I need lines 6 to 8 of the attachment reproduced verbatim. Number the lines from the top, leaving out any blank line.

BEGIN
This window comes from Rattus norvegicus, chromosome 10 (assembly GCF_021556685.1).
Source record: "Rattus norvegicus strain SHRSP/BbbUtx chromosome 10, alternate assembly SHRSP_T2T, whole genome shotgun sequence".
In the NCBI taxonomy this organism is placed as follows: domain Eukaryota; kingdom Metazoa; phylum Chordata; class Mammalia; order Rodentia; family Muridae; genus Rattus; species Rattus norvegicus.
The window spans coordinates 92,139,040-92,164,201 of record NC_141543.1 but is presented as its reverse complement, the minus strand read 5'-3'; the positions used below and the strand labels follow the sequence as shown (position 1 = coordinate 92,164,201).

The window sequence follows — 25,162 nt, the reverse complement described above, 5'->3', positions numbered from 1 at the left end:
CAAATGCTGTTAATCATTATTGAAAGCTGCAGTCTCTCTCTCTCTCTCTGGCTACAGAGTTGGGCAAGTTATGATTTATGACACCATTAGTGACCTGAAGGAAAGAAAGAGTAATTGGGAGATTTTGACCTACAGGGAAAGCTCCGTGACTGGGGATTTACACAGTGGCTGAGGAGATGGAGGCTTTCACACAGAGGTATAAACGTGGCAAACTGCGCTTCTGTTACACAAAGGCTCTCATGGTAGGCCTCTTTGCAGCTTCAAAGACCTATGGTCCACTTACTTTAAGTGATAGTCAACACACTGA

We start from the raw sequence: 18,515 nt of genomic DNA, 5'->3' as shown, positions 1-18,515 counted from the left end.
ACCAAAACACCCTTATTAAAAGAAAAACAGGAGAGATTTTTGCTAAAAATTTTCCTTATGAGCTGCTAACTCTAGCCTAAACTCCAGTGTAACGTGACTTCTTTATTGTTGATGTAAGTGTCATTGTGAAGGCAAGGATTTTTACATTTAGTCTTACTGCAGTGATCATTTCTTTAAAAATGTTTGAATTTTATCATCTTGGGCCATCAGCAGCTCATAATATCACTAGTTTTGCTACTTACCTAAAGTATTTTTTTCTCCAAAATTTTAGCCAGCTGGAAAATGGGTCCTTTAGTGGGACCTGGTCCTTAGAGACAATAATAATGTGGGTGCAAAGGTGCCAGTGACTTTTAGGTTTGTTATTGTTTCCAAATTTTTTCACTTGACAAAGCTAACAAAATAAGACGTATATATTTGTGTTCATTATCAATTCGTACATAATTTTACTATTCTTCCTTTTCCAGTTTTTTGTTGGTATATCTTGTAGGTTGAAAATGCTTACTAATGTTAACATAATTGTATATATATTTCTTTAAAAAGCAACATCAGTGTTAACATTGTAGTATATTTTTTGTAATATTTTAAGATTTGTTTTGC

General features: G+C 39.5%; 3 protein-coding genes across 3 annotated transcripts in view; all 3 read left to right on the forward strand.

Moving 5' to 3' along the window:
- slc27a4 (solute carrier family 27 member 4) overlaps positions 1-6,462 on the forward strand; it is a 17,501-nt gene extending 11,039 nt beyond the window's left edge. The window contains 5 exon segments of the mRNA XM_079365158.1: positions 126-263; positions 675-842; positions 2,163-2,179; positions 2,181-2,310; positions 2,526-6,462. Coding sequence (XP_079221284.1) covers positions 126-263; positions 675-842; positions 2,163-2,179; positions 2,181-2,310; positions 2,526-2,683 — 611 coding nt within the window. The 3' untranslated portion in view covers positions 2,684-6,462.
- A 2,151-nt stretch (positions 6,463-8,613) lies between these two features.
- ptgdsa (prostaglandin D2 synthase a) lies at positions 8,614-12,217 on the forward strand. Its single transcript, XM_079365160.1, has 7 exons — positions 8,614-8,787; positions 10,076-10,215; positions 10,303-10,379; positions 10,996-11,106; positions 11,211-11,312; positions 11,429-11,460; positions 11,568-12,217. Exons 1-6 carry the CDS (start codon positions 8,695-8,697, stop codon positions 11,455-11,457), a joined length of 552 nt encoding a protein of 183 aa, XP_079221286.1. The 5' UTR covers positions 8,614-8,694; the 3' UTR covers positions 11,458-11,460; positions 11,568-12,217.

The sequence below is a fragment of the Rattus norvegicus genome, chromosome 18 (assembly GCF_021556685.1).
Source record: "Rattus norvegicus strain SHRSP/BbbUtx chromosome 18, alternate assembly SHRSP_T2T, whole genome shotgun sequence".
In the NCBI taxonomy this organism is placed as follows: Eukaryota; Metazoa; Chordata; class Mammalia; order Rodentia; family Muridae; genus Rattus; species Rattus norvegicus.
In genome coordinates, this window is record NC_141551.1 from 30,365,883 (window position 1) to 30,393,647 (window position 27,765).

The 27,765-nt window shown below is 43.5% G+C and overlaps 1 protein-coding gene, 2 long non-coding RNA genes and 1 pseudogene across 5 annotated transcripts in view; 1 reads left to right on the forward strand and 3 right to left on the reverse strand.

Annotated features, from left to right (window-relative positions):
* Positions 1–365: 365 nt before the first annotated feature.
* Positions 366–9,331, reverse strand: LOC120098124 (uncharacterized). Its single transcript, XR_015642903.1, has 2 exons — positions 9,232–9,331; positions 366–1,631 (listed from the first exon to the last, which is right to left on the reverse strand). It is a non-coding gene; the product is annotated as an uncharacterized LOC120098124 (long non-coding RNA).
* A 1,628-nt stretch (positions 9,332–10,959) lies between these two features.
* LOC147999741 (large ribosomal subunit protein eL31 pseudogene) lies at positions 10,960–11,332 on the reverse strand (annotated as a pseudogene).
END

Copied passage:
CAAATGCTGTTAATCATTATTGAAAGCTGCAGTCTCTCTCTCTCTCTCTGGCTACAGAGTTGGGCAAGTTATGATTTATGACACCATTAGTGACCTGAAGGAAAGAAAGAGTAATTGGGAGATTTTGACCTACAGGGAAAGCTCCGTGACTGGGGATTTACACAGTGGCTGAGGAGATGGAGGCTTTCACACAGAGGTATAAACGTGGCAAACTGCGCTTCTGTTACACAAAGGCTCTCATGGTAGGCCTCTTTGCAGCTTCAAAGACCTATGGTCCACTTACTTTAAGTGATAGTCAACACACTGA

We start from the raw sequence: 18,515 nt of genomic DNA, 5'->3' as shown, positions 1-18,515 counted from the left end.
ACCAAAACACCCTTATTAAAAGAAAAACAGGAGAGATTTTTGCTAAAAATTTTCCTTATGAGCTGCTAACTCTAGCCTAAACTCCAGTGTAACGTGACTTCTTTATTGTTGATGTAAGTGTCATTGTGAAGGCAAGGATTTTTACATTTAGTCTTACTGCAGTGATCATTTCTTTAAAAATGTTTGAATTTTATCATCTTGGGCCATCAGCAGCTCATAATATCACTAGTTTTGCTACTTACCTAAAGTATTTTTTTCTCCAAAATTTTAGCCAGCTGGAAAATGGGTCCTTTAGTGGGACCTGGTCCTTAGAGACAATAATAATGTGGGTGCAAAGGTGCCAGTGACTTTTAGGTTTGTTATTGTTTCCAAATTTTTTCACTTGACAAAGCTAACAAAATAAGACGTATATATTTGTGTTCATTATCAATTCGTACATAATTTTACTATTCTTCCTTTTCCAGTTTTTTGTTGGTATATCTTGTAGGTTGAAAATGCTTACTAATGTTAACATAATTGTATATATATTTCTTTAAAAAGCAACATCAGTGTTAACATTGTAGTATATTTTTTGTAATATTTTAAGATTTGTTTTGC